Hi. Marilyn Turk here. I'm so excited to have award-winning author Kim Vogel Sawyer as my guest blogger today! Kim's book, My Heart Remembers, was about the orphan trains that existed in the United States in the early 20th century. I loved the book, which won four first place book awards - the Gayle Wilson Award of Excellence, the Carol Award, the Inspirational Readers Choice Award, and the Colorado Christian Writers Book of the Year Award. Leave a comment at the end of her post for a chance to win a copy.
Here's Kim's post:
When I wrote My Heart Remembers, which featured three children sent from New York to Missouri on an orphan train, I was surprised by the number of readers who had never heard of “orphan trains.” I find the orphan train movement a very unique part of our nation’s history.
Between 150,000 and 200,000 children--some orphaned, some abandoned, some surrendered by parents unable to care for them--were sent via the railroad from New York to western states. The practice was started by a preacher named Charles Loring Brace, who founded The Children’s Aid Society to provide education and shelter to “street urchins.” Realizing that children needed a family as well as an education, he began arranging transport to states where farm families would reside, reasoning they would be most likely to welcome additional children into their families. The first group of orphans left New York in 1854.
Brace’s goal was for the children to be adopted and treated like biological children. In some cases, the goal was met; in others, the goal dismally failed. But when one considers the many difficulties unsupervised youngsters could encounter living on the streets--starvation, forced prostitution, disease--having shelter, clothes, and food was an improvement.
Although the intentions were good in sending the children west, not all of the process was positive. When the trains arrived, the children would be “paraded” past potential parents, almost like cattle up for auction. Sibling groups were frequently separated, the children never seeing each other again. Some children were taken in and treated like family members; others became little more than servants. Agents were supposed to check on the wellbeing of placed children, but the follow-through wasn’t consistent, and some children suffered physical abuse in their new homes.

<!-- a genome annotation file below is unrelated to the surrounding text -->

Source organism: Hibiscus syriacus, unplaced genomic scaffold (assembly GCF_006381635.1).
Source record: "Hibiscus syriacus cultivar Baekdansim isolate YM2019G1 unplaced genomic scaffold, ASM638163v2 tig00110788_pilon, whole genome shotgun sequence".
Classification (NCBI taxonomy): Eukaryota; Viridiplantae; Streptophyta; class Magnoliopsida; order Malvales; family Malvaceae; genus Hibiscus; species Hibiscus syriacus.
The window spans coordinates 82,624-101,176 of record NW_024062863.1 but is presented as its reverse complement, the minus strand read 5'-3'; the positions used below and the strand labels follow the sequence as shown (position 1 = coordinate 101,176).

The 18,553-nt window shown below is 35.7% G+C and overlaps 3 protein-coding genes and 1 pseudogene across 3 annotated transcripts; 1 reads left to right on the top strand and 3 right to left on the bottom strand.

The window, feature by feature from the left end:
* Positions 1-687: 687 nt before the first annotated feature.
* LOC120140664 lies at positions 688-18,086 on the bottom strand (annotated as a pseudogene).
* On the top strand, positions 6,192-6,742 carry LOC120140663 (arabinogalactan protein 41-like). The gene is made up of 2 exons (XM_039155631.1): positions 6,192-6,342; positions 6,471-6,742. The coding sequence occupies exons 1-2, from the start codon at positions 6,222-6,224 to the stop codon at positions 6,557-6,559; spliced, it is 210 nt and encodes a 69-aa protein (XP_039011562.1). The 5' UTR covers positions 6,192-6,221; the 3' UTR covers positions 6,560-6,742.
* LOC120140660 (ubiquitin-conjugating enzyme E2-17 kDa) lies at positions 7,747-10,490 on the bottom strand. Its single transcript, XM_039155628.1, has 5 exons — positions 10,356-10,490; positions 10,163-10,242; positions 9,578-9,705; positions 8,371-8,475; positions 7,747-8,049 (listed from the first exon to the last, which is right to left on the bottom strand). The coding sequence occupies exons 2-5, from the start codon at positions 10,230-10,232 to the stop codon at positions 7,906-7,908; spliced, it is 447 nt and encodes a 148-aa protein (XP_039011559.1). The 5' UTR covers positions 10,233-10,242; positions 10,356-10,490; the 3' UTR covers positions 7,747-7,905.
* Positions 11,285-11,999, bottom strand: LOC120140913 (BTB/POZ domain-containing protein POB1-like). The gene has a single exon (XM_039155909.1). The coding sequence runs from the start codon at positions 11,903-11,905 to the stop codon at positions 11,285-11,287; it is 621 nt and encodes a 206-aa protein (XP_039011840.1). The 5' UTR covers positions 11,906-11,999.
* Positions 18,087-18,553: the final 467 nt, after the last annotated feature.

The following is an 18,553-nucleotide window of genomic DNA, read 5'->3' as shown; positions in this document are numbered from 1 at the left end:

Despite the potentially negative end results, the Children’s Aid Society continued to send children until 1930 when the Depression made it difficult for families to feed yet another mouth. Additionally, new laws and programs were being instituted to help children, opening the foster care system with which we are familiar today and closing the many institutions and orphanages.
It’s estimated that around 2 million people are descendants of an orphan train rider. I’m one--my stepgrandmother rode a train at the age of seven and came to Kansas. Is there an orphan train rider in your family tree?
In 1966, Kim Vogel Sawyer told her kindergarten teacher that someday people would check out her book in libraries. That little-girl dream came true in 2006 with the release of Waiting for Summer's Return. Since then, Kim has watched God expand her dream beyond her childhood imaginings. With over 30 titles on library shelves and more than a million copies of her books in print, she enjoys a full-time writing and speaking ministry. Empty-nesters, Kim and her retired military husband, Don, operate a bed-and-breakfast inn in small-town Kansas with the help of their four feline companions. When she isn't writing, Kim stays active serving in her church's women's and music ministries, traveling with "The Hubs," and spoiling her quiverful of granddarlings. You can learn more about Kim's writing at www.KimVogelSawyer.com.
Kim Vogel Sawyer
Newest Releases: THROUGH THE DEEP WATERS, 4.5 Stars Romantic Times;
ECHOES OF MERCY, 4.5 Stars TOP PICK Romantic Times
Coming Soon: WHEN MERCY RAINS
I've been fascinated with the orphan trains since reading Joan Lowery Nixon's series on the topic in elementary school. I'd love to read Kim's book... going on my to-read list! Thanks for the giveaway!ReplyDelete
colorvibrant at gmail dot com
Heidi, we'll put you in the giveaway drawing! I, too, was fascinated by the orphan trains.Delete